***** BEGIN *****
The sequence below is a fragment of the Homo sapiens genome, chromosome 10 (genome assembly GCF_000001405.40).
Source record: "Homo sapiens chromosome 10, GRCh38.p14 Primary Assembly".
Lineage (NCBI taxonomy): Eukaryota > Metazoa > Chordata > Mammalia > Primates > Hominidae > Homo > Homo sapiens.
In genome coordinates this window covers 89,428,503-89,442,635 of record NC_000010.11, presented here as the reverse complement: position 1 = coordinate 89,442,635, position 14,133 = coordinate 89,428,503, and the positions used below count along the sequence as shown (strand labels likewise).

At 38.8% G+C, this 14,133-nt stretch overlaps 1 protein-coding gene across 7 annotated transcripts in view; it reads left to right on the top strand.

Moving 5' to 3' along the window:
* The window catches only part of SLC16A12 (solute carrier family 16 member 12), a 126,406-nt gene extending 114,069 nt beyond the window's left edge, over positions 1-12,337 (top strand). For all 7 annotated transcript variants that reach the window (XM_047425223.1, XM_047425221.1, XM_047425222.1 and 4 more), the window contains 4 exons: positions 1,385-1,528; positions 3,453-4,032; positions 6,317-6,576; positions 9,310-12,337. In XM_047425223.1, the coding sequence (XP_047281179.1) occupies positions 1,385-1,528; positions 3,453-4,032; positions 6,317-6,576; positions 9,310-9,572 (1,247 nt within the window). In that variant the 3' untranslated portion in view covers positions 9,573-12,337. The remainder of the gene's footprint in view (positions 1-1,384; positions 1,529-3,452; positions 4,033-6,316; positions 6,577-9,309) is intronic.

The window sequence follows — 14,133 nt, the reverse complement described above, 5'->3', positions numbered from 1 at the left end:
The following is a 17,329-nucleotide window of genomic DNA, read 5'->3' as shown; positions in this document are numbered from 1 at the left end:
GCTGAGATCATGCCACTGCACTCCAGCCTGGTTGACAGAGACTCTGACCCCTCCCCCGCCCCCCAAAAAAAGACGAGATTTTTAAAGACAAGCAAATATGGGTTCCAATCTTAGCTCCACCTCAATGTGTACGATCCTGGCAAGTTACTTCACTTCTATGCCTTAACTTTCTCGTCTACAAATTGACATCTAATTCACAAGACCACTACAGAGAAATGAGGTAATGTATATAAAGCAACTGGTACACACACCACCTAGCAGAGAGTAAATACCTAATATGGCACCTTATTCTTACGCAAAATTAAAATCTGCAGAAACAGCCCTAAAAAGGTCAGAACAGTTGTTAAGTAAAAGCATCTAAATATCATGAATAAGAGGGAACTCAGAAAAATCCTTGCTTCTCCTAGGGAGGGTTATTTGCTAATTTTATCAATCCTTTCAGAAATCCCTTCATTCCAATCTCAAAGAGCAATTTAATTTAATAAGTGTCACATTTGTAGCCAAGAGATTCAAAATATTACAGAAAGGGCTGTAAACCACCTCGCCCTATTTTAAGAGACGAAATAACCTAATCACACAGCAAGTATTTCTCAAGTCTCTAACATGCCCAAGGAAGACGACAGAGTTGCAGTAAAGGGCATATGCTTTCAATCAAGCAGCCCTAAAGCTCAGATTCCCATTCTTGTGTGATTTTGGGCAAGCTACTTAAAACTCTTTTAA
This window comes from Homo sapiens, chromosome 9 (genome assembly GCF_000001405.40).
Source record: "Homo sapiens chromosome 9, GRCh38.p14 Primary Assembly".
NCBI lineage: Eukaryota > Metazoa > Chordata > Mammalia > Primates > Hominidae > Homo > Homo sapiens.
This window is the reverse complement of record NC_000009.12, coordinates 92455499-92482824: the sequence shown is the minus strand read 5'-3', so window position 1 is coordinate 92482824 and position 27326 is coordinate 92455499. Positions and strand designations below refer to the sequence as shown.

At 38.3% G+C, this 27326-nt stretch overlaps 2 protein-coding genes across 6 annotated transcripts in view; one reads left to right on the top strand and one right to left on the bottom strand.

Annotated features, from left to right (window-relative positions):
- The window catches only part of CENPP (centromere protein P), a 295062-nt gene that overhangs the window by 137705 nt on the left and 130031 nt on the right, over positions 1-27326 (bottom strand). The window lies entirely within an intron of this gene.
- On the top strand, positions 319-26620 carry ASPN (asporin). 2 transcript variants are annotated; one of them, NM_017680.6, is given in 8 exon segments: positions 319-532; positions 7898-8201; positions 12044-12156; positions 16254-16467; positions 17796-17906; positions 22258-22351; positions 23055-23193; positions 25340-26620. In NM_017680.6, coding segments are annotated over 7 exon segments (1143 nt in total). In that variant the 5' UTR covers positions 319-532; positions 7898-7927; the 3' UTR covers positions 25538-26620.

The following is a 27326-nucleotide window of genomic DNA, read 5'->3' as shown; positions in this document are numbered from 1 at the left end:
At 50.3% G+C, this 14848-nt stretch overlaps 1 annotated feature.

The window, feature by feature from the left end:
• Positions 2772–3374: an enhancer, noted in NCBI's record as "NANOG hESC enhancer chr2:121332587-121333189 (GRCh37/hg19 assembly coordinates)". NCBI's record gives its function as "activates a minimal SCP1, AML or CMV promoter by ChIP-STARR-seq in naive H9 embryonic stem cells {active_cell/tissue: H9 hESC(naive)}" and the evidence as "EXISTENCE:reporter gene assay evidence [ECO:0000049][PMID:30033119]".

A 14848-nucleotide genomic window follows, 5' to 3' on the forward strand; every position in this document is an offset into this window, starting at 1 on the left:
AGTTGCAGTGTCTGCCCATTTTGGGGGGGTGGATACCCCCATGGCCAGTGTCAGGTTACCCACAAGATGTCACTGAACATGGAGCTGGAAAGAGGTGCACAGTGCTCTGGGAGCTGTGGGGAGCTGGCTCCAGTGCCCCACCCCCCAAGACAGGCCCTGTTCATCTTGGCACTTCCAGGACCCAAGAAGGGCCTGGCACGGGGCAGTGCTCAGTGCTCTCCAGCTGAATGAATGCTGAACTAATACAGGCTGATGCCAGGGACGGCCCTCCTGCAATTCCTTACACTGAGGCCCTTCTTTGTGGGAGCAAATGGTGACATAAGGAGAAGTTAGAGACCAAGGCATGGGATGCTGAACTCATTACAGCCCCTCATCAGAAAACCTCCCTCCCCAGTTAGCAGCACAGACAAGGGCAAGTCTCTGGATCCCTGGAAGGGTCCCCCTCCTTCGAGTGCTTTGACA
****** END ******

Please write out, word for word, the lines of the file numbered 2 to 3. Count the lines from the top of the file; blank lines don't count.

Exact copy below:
Source record: "Homo sapiens chromosome 10, GRCh38.p14 Primary Assembly".
Lineage (NCBI taxonomy): Eukaryota > Metazoa > Chordata > Mammalia > Primates > Hominidae > Homo > Homo sapiens.